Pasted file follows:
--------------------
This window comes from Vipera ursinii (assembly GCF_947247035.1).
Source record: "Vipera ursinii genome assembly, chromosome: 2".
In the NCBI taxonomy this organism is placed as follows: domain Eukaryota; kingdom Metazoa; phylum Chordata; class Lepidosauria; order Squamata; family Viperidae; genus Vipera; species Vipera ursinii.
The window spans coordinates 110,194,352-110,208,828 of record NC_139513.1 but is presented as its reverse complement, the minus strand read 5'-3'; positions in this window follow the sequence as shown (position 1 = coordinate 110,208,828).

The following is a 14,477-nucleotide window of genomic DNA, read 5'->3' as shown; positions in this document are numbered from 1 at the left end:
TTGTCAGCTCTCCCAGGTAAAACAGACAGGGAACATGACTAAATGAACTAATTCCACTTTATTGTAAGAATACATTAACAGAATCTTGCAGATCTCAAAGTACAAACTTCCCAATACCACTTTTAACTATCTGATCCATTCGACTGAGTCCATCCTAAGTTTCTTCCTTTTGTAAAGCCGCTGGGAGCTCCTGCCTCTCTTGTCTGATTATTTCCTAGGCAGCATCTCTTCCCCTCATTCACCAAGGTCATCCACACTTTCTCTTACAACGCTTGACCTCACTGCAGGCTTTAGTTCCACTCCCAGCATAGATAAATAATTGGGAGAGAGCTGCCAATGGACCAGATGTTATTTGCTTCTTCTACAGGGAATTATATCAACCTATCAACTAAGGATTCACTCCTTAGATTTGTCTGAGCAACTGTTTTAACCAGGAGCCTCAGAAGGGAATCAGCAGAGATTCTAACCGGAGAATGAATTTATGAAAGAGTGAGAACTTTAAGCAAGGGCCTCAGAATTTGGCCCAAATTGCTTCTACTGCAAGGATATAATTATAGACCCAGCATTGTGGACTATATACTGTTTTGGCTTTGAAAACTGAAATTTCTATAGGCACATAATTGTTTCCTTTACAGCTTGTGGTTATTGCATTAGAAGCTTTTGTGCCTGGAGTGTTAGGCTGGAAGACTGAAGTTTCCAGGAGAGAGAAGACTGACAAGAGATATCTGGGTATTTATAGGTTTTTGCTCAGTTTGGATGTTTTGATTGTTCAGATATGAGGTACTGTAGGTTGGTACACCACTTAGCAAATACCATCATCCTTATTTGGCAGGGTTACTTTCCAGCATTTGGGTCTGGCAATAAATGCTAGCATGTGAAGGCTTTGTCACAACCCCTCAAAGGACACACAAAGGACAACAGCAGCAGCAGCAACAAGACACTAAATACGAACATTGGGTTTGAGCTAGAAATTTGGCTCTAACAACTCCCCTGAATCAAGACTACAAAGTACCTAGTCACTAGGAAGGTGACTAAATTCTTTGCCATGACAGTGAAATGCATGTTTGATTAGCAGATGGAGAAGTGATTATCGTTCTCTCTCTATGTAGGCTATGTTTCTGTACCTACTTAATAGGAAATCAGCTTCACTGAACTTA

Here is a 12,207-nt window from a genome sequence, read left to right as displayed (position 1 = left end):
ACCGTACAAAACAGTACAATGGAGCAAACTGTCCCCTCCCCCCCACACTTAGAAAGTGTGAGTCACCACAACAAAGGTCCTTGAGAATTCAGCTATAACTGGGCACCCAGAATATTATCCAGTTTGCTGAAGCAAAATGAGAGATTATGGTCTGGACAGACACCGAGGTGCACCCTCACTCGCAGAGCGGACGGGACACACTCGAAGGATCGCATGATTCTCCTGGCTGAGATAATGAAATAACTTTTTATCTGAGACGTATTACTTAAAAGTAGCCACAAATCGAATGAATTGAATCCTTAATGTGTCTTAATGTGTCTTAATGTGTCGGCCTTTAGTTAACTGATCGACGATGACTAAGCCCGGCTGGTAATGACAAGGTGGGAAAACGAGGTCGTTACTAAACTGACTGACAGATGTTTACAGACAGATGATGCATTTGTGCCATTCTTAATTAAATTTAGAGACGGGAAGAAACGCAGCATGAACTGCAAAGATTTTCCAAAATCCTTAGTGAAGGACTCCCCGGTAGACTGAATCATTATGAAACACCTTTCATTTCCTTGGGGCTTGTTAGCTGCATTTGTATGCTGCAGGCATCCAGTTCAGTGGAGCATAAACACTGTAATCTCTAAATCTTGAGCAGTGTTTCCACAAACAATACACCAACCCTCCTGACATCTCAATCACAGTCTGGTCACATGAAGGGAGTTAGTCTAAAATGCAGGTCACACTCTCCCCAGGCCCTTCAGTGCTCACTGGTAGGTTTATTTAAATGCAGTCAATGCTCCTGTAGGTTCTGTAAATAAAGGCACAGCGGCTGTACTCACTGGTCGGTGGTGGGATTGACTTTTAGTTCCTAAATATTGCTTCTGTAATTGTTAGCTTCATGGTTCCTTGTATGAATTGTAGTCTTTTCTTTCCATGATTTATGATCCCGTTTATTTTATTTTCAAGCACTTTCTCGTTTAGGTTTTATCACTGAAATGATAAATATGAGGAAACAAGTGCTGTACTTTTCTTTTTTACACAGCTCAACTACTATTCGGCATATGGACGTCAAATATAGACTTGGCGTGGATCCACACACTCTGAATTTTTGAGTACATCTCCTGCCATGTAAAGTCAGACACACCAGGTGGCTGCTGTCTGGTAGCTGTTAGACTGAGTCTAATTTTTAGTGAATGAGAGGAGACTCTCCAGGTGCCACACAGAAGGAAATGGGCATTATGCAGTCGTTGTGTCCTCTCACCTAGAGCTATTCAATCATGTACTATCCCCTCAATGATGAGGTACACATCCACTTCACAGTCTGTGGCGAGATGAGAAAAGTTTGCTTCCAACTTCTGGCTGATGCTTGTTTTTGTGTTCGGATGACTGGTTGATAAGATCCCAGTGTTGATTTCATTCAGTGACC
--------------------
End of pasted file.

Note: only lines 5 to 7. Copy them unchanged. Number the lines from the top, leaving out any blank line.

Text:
The following is a 14,477-nucleotide window of genomic DNA, read 5'->3' as shown; positions in this document are numbered from 1 at the left end:
TTGTCAGCTCTCCCAGGTAAAACAGACAGGGAACATGACTAAATGAACTAATTCCACTTTATTGTAAGAATACATTAACAGAATCTTGCAGATCTCAAAGTACAAACTTCCCAATACCACTTTTAACTATCTGATCCATTCGACTGAGTCCATCCTAAGTTTCTTCCTTTTGTAAAGCCGCTGGGAGCTCCTGCCTCTCTTGTCTGATTATTTCCTAGGCAGCATCTCTTCCCCTCATTCACCAAGGTCATCCACACTTTCTCTTACAACGCTTGACCTCACTGCAGGCTTTAGTTCCACTCCCAGCATAGATAAATAATTGGGAGAGAGCTGCCAATGGACCAGATGTTATTTGCTTCTTCTACAGGGAATTATATCAACCTATCAACTAAGGATTCACTCCTTAGATTTGTCTGAGCAACTGTTTTAACCAGGAGCCTCAGAAGGGAATCAGCAGAGATTCTAACCGGAGAATGAATTTATGAAAGAGTGAGAACTTTAAGCAAGGGCCTCAGAATTTGGCCCAAATTGCTTCTACTGCAAGGATATAATTATAGACCCAGCATTGTGGACTATATACTGTTTTGGCTTTGAAAACTGAAATTTCTATAGGCACATAATTGTTTCCTTTACAGCTTGTGGTTATTGCATTAGAAGCTTTTGTGCCTGGAGTGTTAGGCTGGAAGACTGAAGTTTCCAGGAGAGAGAAGACTGACAAGAGATATCTGGGTATTTATAGGTTTTTGCTCAGTTTGGATGTTTTGATTGTTCAGATATGAGGTACTGTAGGTTGGTACACCACTTAGCAAATACCATCATCCTTATTTGGCAGGGTTACTTTCCAGCATTTGGGTCTGGCAATAAATGCTAGCATGTGAAGGCTTTGTCACAACCCCTCAAAGGACACACAAAGGACAACAGCAGCAGCAGCAACAAGACACTAAATACGAACATTGGGTTTGAGCTAGAAATTTGGCTCTAACAACTCCCCTGAATCAAGACTACAAAGTACCTAGTCACTAGGAAGGTGACTAAATTCTTTGCCATGACAGTGAAATGCATGTTTGATTAGCAGATGGAGAAGTGATTATCGTTCTCTCTCTATGTAGGCTATGTTTCTGTACCTACTTAATAGGAAATCAGCTTCACTGAACTTA

Here is a 12,207-nt window from a genome sequence, read left to right as displayed (position 1 = left end):